Posted on: May 18, 2019 at 8:51 pm

When Darrell “Dusty” Crawford was in school in Montana, he was taught that his ancestors, the Blackfeet Nation, were some of the first people to step foot in America. Judging by his DNA analysis, his teachers might have been on to something.

On the wish of his dying brother, Crawford took a home DNA test to trace his family’s ancestor. Remarkably, the DNA company claims to have traced his ancestry back at least 55 generations with 99 percent accuracy, as reported by Great Falls Tribune.


For a person of strong Native American ancestry, that’s pretty impressive. The company, CRI Genetics, says this is the furthest back they’ve ever been able to trace anyone’s ancestry in the Americas, as the tests typically only give information about a recent handful of generations before it gets too diluted to trace.

Crawford had an unusually high percent of Native American DNA in his results, around 83 percent, with small amounts of European, East Asian, and South Asian ancestry mixed in. Remarkably, up to 73 percent of his Native American heritage was from the same lineage. The more mixed a person’s heritage, the harder it is to trace, so with high percentages like these, it narrows down the field considerably.

His mitochondrial DNA can be pinned down to the haplogroup B2, one of five haplogroups found among the indigenous peoples of the Americas. Mitochondrial DNA (mtDNA) is inherited through the maternal line, passed down from mother to child, and the woman who founded this B2 line lived sometime around 17,000 years ago. As far as we can tell, one of the earliest mtDNA haplogroups to reach the Americas was B2.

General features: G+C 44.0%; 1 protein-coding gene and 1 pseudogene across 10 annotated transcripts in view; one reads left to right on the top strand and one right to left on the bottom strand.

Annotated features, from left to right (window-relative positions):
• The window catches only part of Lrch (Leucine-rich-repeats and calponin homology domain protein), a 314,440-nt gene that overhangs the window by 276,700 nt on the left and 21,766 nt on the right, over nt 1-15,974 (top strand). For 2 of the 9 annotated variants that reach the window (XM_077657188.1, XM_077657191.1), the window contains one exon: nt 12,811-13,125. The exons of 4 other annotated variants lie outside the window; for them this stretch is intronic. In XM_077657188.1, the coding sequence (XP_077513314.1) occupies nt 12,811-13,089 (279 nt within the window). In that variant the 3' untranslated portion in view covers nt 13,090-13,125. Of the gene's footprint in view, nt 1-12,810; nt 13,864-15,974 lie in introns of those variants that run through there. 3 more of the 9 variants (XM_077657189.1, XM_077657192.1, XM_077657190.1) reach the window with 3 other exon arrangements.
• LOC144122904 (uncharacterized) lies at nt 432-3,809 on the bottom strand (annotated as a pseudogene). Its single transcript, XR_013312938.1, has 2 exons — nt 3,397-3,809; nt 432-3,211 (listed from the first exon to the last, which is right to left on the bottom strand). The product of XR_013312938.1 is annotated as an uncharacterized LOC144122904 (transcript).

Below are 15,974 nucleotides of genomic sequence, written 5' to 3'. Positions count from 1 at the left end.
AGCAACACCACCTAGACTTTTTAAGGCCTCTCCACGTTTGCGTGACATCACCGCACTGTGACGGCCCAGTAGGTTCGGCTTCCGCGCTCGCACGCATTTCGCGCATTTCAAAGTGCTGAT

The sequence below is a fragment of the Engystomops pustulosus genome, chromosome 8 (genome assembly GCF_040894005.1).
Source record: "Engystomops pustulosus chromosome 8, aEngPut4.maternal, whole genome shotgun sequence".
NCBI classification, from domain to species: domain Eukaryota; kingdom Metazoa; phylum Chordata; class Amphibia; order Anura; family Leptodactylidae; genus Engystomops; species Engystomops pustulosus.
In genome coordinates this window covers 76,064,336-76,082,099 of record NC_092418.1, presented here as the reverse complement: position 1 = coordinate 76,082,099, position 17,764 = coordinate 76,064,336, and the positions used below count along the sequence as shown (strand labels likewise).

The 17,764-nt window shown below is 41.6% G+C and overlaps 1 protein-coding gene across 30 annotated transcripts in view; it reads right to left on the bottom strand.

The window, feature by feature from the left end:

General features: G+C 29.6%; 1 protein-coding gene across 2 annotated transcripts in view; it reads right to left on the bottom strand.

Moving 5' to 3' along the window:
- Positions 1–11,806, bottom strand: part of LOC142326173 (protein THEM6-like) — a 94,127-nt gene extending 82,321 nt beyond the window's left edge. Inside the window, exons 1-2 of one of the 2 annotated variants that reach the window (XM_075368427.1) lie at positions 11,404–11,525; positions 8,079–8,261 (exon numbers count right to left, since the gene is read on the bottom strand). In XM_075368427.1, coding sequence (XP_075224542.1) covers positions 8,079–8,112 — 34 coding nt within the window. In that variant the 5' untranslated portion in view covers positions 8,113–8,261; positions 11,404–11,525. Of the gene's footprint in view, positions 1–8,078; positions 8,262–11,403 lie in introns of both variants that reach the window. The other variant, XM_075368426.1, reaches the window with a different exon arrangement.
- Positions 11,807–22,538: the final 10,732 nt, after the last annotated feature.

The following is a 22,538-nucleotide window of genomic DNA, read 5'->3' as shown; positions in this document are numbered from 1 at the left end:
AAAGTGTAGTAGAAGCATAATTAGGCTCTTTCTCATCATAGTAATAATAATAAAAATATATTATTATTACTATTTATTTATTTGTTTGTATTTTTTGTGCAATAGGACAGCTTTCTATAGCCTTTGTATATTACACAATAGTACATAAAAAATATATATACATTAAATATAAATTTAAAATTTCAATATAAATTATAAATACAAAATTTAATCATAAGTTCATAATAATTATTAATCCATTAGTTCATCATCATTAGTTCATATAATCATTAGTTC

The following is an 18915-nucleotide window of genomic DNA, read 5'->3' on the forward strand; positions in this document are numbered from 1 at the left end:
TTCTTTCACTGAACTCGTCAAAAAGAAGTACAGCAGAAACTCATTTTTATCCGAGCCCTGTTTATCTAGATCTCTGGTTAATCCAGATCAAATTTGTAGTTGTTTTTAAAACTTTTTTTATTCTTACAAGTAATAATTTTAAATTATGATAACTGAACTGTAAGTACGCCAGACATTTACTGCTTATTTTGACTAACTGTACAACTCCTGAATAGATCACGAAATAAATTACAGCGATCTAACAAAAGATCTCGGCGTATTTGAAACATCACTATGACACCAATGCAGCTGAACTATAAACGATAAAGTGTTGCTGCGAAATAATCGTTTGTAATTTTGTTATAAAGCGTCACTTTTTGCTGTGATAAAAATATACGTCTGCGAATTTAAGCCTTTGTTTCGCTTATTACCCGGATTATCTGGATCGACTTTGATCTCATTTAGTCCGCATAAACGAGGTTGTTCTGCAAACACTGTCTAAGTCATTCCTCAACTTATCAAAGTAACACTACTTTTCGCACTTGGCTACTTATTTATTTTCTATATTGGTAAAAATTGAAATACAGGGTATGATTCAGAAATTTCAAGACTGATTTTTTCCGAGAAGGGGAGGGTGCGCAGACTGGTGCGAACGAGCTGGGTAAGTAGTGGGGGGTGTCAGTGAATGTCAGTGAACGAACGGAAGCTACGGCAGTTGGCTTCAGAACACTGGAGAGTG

However, here’s where it gets a bit strange. The B2 lineage appears to have sprung up in the middle of America, near modern-day Arizona, but nowhere near Alaska or Canada, the main entry route into North America by ancient people. The most widely-accepted theory of how humans populated the Americas is that they crossed the Bering Strait, a land bridge that once existed between Russia and Alaska, towards the end of the Ice Age at least 16,500 years ago (although some researchers believe it was actually earlier than this). On the other hand, haplogroup B2 suggests a different story. While it originated in Arizona, it isn’t found in native Alaskan populations and it’s relatively uncommon in Canada. This hints that his ancestors may have actually migrated from the Pacific to South America and traveled upwards to modern-day North America.

“Its path from the Americas is somewhat of a mystery as there are no frequencies of the haplogroup in either Alaska or Canada. Today this Native American line is found only in the Americas, with a strong frequency peak on the eastern coast of North America,” CRI Genetics said, according to the Great Falls Tribune.

Of course, Crawford’s DNA is just one person’s, so it would be premature to reach any grand conclusions. Nevertheless, Crawford says he encourages anyone who has Native American ancestry to have a DNA test as it could provide some invaluable insights into our understanding of the history of people in America.

Shared with permission from our friends at IFL Science.


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